A Useful Language for 3-D UV Systems

Life was easier when UV lamps stretched across a web or flat conveyor, and all we had to worry about was width and number of rows. But, as we moved into 3-D processing, we find lamps located all over the curing zone. In fixed-lamp 3-D configurations, each lamp has its own optimized position. Setting lamps in a large 3-D installation falls somewhere between science and art.

Have you ever tried to describe the orientation of a UV lamp – or several lamps – in a 3-D configuration? Have you watched an otherwise conservative engineer waving his hands and arms, often with the assistance of pens (to represent bulbs) and file cards (curved, to represent reflectors), trying to communicate the orientation of a lamp in space? What about changing the position of a lamp? Does it drive you nuts to hear the description of “Just rotate the lamp a little.” “Rotate? - What does THAT mean?” “You know – tilt it.”

This isn’t a new problem – how to orient something in space. There is a language that is clear and one that we can adapt easily to 3-D UV lamp orientation. It’s used all the time in flight and aerospace situations. There are two parts: attitude and position.


Think airplane. We begin with pitch, yaw, and roll. For the pilot of an airplane, pitch is the angle relative to a plane, for example, the horizon – nose up, nose down or level. Yaw is turning right or left. Roll is raising one wing and lowering the other. These three axes will completely describe the attitude of the aircraft.

Think of the axis of the UV bulb aligned with the wingspan of the aircraft, and you get the picture.

pitch, yaw and roll


This is a little trickier, because there are several ways to locate a point in space. First, the principal axis is along the direction of travel of the production line. The principal axis can be located anywhere parallel to the travel. The centerline of the conveyor and the floor, for example, are convenient reference points for locating the principal axis.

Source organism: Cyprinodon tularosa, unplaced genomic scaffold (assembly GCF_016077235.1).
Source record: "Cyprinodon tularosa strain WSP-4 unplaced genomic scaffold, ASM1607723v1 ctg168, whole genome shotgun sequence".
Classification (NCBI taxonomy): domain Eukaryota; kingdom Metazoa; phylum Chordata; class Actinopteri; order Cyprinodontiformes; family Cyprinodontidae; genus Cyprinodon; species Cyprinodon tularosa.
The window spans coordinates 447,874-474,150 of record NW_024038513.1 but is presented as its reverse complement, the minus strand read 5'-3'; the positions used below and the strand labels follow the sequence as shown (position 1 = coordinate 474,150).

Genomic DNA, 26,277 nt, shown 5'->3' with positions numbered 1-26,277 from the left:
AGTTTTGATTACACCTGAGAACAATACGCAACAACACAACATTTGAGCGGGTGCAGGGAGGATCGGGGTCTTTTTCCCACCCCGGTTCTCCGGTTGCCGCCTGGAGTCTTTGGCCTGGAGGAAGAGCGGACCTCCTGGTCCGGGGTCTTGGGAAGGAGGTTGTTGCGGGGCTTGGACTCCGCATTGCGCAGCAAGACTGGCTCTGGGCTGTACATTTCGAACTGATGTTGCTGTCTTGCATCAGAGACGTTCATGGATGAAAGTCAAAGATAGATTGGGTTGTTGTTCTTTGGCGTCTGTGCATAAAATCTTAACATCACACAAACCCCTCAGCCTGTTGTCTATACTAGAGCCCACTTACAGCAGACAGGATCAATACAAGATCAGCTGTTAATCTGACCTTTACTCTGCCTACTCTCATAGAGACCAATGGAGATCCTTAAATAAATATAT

Principal Axis

Imagine a horizontal plane through this principal axis. This is like the horizon. A point can be located by its height (altitude) from the plane and its horizontal distance from the centerline (these are its Cartesian coordinates). Another way to locate the point is to use its angle of elevation from the “horizon” plane and the distance to the principal axis. Pick one of these ways and stick with it.
By locating the position of a point in space and describing the attitude of the object at that point, its precise orientation can be described and communicated – or drawn – consistently. And, all of this is independent of the complexities of the shapes of objects and surfaces to be cured. (How many and where to locate lamps for maximum effectiveness is a topic for another day.)
Now, if the geometry is too much, just get some pencils and some file cards.


This article was originally written by R. W. Stowe, Technical Director, Fusion UV Systems, Inc. and published in the Nov-Dec, 2002, RadTech Report. More recently, when he was UV Applications Engineering Consultant, Heraeus Noblelight America LLC, the article was published in the UV+EB Technology, Issue 1, 2017.